Environmental groups that sued to force the government to protect the polar bear say the decision marks a sea change in the Bush administration's approach to climate change issues.

Officials from the Federal Fish and Wildlife Service studied all the recent science about polar bears, and they say it presents a powerful picture.

"The Arctic is warming, and the trends are showing an acceleration in warming. With that warming we're seeing movements of warmer fresh water into the Arctic and continued reduction in the amount of ice that's available for polar bears to make a living on," said Scott Schliebe, polar bear project leader for the Fish and Wildlife Service and main author of the proposal.

As the ice shrinks, polar bears find it harder to hunt for seals, their primary food source.

"That ultimately will have an effect on the ability of polar bears to reproduce and survive," Schliebe adds.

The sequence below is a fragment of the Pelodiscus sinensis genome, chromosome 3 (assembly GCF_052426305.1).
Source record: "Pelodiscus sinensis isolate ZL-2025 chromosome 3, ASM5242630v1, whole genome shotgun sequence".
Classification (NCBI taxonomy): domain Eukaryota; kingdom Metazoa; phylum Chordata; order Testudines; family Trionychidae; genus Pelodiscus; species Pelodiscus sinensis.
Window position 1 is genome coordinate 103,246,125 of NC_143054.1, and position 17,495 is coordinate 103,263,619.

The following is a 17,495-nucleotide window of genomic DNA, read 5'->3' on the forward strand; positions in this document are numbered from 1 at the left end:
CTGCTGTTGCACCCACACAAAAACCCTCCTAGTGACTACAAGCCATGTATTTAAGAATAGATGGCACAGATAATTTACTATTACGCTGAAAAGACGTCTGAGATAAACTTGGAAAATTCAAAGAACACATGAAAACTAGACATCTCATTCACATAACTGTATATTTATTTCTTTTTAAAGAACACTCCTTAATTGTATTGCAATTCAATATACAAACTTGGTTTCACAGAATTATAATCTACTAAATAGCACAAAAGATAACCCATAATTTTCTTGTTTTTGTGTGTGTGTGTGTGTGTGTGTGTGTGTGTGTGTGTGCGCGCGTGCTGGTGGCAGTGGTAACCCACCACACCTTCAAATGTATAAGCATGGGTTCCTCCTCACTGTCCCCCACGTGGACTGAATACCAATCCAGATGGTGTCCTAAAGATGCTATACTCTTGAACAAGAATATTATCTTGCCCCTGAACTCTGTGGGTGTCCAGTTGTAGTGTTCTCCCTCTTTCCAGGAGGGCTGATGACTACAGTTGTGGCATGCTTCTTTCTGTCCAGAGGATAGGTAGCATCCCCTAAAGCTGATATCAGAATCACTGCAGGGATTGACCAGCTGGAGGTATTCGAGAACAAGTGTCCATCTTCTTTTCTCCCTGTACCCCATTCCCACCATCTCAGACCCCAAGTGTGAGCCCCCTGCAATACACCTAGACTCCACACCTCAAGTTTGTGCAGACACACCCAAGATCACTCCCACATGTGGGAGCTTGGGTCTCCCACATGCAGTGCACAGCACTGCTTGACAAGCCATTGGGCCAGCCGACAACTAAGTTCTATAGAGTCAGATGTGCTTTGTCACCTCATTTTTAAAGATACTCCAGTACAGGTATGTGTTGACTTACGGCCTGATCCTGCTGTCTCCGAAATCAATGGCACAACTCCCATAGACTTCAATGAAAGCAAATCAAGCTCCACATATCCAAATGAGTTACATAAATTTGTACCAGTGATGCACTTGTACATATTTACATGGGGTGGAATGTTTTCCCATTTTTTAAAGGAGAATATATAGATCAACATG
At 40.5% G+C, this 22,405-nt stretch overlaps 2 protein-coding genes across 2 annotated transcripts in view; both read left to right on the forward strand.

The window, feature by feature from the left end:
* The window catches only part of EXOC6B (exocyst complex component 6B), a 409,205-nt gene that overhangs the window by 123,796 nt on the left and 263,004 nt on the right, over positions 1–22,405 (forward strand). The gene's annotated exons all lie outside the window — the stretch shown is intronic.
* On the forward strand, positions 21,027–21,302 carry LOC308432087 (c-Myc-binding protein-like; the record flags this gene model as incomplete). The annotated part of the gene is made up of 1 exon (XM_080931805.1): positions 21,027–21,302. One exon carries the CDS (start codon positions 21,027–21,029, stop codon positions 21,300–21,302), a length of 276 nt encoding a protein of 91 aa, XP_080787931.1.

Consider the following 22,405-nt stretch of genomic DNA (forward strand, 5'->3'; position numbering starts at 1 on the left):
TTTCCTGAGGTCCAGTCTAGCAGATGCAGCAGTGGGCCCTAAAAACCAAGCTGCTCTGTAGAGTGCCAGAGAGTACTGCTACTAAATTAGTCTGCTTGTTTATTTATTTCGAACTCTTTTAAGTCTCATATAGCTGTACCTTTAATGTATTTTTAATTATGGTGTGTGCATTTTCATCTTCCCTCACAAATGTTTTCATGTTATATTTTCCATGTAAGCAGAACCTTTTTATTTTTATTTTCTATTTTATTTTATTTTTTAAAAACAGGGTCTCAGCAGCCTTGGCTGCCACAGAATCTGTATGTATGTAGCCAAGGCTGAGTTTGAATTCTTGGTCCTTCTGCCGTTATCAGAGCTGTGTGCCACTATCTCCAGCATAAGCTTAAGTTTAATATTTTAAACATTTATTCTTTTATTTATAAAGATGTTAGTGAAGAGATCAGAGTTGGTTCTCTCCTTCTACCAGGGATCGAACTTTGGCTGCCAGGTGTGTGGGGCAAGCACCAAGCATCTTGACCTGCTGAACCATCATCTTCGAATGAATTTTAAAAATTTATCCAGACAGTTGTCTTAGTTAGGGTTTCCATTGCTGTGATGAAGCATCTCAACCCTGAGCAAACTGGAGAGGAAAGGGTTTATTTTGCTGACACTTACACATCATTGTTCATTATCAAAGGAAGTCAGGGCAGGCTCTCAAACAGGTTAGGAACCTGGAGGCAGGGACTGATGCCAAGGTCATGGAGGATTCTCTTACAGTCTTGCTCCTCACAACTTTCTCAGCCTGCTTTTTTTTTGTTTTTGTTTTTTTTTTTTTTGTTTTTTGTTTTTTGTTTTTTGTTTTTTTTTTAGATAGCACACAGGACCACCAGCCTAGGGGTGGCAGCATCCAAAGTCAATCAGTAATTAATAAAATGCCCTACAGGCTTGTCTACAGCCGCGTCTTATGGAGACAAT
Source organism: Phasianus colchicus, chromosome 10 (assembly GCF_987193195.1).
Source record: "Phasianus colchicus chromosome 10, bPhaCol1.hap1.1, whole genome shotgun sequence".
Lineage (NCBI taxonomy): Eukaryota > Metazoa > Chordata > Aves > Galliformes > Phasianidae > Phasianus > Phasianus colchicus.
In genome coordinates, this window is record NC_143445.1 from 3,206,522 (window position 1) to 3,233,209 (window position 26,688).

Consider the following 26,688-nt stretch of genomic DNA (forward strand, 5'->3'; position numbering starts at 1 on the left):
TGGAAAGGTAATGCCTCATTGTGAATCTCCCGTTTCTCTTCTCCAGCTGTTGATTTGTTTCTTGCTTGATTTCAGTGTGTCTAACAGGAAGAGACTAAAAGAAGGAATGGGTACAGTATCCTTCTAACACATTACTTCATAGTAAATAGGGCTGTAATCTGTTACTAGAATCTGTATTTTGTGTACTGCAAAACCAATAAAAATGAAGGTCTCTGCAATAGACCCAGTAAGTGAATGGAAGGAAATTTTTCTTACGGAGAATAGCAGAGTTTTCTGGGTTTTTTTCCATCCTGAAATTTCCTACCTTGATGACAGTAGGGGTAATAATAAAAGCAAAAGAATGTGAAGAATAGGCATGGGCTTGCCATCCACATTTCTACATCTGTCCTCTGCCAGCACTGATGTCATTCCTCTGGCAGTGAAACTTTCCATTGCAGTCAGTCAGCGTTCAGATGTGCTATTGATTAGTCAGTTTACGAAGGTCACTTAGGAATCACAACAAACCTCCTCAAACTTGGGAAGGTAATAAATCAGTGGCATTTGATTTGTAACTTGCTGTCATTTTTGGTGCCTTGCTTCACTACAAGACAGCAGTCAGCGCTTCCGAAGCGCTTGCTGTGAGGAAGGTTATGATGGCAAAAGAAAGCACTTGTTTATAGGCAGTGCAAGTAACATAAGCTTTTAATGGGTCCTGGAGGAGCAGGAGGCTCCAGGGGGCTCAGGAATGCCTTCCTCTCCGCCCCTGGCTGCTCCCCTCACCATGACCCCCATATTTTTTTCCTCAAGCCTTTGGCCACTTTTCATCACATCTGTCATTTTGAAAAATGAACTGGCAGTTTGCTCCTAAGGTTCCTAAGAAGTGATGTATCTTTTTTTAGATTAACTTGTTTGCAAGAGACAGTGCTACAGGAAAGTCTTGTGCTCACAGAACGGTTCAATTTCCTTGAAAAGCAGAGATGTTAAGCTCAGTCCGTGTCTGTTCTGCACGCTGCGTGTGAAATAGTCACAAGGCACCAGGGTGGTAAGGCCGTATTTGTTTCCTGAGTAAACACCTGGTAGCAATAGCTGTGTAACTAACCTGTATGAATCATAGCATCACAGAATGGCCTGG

He says recent studies about polar bears reduced to cannibalism and drowning in waters off Alaska influenced the decision. But he says other research was more persuasive. In particular, a long-term study of bears in Hudson Bay Canada documented a 22 percent loss in population where the sea ice has been receding. And multiple studies by climate scientists predict that the loss of sea ice is accelerating across the Arctic.

"One of the most recent modeling efforts shows that we may be close to an ice-free state (in the Arctic) within 40 years," Schliebe says. "That would be a very dire situation for bears, because they'd be removed from ice seals, their primary prey."

Schliebe's group also found that efforts underway in the United States and around the world to control global warming will not be adequate to save the polar bear.

"Ultimately, we'll have to, if we want to be successful, look at the driving factor that's changing the sea-ice habitat that polar bears live in."

Today's announcement was just a proposal. But if the decision is made final, a group of experts will determine what needs to be done to protect the great white mammals.